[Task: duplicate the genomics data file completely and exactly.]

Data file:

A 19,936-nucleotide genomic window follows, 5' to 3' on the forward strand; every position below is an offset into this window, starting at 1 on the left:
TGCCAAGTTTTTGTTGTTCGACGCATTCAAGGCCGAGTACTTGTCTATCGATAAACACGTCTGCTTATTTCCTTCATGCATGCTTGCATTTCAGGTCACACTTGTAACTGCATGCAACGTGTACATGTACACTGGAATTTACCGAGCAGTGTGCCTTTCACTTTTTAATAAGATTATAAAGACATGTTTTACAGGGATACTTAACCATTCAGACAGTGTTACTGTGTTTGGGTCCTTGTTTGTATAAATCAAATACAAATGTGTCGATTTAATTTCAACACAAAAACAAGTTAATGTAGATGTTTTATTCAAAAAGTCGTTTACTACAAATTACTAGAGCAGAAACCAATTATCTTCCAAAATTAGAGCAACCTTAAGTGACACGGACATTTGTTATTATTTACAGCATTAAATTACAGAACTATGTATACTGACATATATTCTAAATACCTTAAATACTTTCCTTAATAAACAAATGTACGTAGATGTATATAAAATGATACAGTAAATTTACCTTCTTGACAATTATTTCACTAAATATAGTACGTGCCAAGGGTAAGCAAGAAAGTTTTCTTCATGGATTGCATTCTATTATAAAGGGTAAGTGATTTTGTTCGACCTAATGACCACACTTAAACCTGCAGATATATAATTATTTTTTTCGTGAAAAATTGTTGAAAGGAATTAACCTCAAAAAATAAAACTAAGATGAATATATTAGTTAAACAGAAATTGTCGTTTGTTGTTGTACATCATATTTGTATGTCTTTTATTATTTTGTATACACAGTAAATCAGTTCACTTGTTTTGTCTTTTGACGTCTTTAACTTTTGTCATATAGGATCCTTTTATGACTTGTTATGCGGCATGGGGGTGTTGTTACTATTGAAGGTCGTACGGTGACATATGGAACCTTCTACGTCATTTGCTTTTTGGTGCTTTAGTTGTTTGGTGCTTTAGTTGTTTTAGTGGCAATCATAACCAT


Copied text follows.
A 19,936-nucleotide genomic window follows, 5' to 3' on the forward strand; every position below is an offset into this window, starting at 1 on the left:
TGCCAAGTTTTTGTTGTTCGACGCATTCAAGGCCGAGTACTTGTCTATCGATAAACACGTCTGCTTATTTCCTTCATGCATGCTTGCATTTCAGGTCACACTTGTAACTGCATGCAACGTGTACATGTACACTGGAATTTACCGAGCAGTGTGCCTTTCACTTTTTAATAAGATTATAAAGACATGTTTTACAGGGATACTTAACCATTCAGACAGTGTTACTGTGTTTGGGTCCTTGTTTGTATAAATCAAATACAAATGTGTCGATTTAATTTCAACACAAAAACAAGTTAATGTAGATGTTTTATTCAAAAAGTCGTTTACTACAAATTACTAGAGCAGAAACCAATTATCTTCCAAAATTAGAGCAACCTTAAGTGACACGGACATTTGTTATTATTTACAGCATTAAATTACAGAACTATGTATACTGACATATATTCTAAATACCTTAAATACTTTCCTTAATAAACAAATGTACGTAGATGTATATAAAATGATACAGTAAATTTACCTTCTTGACAATTATTTCACTAAATATAGTACGTGCCAAGGGTAAGCAAGAAAGTTTTCTTCATGGATTGCATTCTATTATAAAGGGTAAGTGATTTTGTTCGACCTAATGACCACACTTAAACCTGCAGATATATAATTATTTTTTTCGTGAAAAATTGTTGAAAGGAATTAACCTCAAAAAATAAAACTAAGATGAATATATTAGTTAAACAGAAATTGTCGTTTGTTGTTGTACATCATATTTGTATGTCTTTTATTATTTTGTATACACAGTAAATCAGTTCACTTGTTTTGTCTTTTGACGTCTTTAACTTTTGTCATATAGGATCCTTTTATGACTTGTTATGCGGCATGGGGGTGTTGTTACTATTGAAGGTCGTACGGTGACATATGGAACCTTCTACGTCATTTGCTTTTTGGTGCTTTAGTTGTTTGGTGCTTTAGTTGTTTTAGTGGCAATCATAACCAT